New York is packed to the brim with harried Irish bartenders thinking that their crazy exploits warrant a book, but few actually endeavor to put pen to paper.
The same cannot be said for Dublin-born writer Barry Reeves, whose new book, 'A Shot in the Dark,' unearths outrageous tales of his bartending days in New York’s Hell’s Kitchen from 1999-2012.
A disclaimer on the first page states that “names have been changed in order to protect the guilty,” and it doesn’t take long to figure why as Reeves delves straight into stories of trigger-happy cops, transvestites, prostitutes, sexual mishap and drunken debauchery.
“It started out as a series of letters to my mate Smithy back home about all that I was experiencing when I moved over to New York,” the NYU Film School graduate told the Irish Voice.
“I was looking back over these letters and I thought that they were kind of funny and light-hearted, so I decided to put them into chronological order and see what I could do with them. I also added in a few jokes. You know, us Irish are all about having a laugh no matter what the situation and I just wanted to bring that to life.”
The memoir, hailed as a “sardonic take on American culture” by the New York’s Daily News, chronicles Reeves’s first days in New York as a wide-eyed immigrant, and juxtaposes the new-found wealth he found in bartending with his childhood in his modest Dublin home, sleeping in between two brothers who both wet the bed.
“When my mother used to ask me which end of the bed I wanted to sleep on I used to say the shallow end. I learned to swim by the time I was three,” joked Reeves, who is also a freelance film editor.
“And then growing up, we didn’t have much so it shocked me to come over to New York and see a comma in my bank account for the first time. And then to see all that was going on around me...drunk cops coming in and shooting holes in the ceiling, losing their guns, girls around the bar all the time.
“The people I’ve met, the stories they have, it all makes for a good story I think.”
Reeves delivers all his stories with acerbic wit and fluid, every-man prose, providing the reader with his opinions on the beautiful chaos of New York City through a variety of anecdotes and jokes as well as recanting experiences that could only happen in New York, like the disaster that transpired when he finally seduced his first Asian girl, being held at gunpoint by a man that just wanted another drink, and befriending cops that had no problem partying hard in his bar in their time off.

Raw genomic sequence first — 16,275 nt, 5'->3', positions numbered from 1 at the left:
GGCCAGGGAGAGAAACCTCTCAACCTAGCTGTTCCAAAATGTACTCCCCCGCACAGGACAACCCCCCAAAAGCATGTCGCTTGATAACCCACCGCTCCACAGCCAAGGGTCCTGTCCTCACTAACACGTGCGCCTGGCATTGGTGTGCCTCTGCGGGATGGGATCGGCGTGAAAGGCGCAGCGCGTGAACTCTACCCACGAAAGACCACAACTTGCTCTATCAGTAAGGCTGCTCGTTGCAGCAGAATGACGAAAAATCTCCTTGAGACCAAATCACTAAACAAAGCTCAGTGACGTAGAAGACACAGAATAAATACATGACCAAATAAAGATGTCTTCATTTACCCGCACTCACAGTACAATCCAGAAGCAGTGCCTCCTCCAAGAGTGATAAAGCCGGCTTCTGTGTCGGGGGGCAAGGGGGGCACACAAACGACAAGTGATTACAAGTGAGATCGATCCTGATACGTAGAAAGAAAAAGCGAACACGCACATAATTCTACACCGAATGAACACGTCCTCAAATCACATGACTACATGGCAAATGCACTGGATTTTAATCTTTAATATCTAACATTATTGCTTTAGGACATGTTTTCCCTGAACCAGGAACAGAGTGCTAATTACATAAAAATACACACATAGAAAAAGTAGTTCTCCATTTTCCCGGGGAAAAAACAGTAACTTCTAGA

Despite the book’s tongue in cheek nature, Reeves doesn’t shy away from more serious topics either.
He speaks openly and honestly about his various struggles with alcohol, a problem that befalls many Irish people in New York, and also recalls adventures with good friends that have passed away, such as “Scottish Stevie” and Kurt, who both tragically died young after illnesses related to alcohol abuse.
'A Shot in the Dark' is an unassumingly and refreshingly honest look back at what has undoubtedly been a colorful bartending career, and Reeves writes without ego or regret about a madcap period of his life.
“I have loved this city from the moment I arrived. I knew it was the place for me from the second I arrived here and asked for directions and was told to f*** off,” Reeves said.
“Hell’s Kitchen has become the perfect home for me and I wouldn’t change anything.”
'A Shot in the Dark' is available online on Amazon and Barnes and Noble and also available as an e-book, published by Bryce Cullen Publishing. A launch party for the book will be held on Wednesday, June 5 at 8 p.m. at Scallywags, 508 Ninth Avenue between 38th and 39th Streets.
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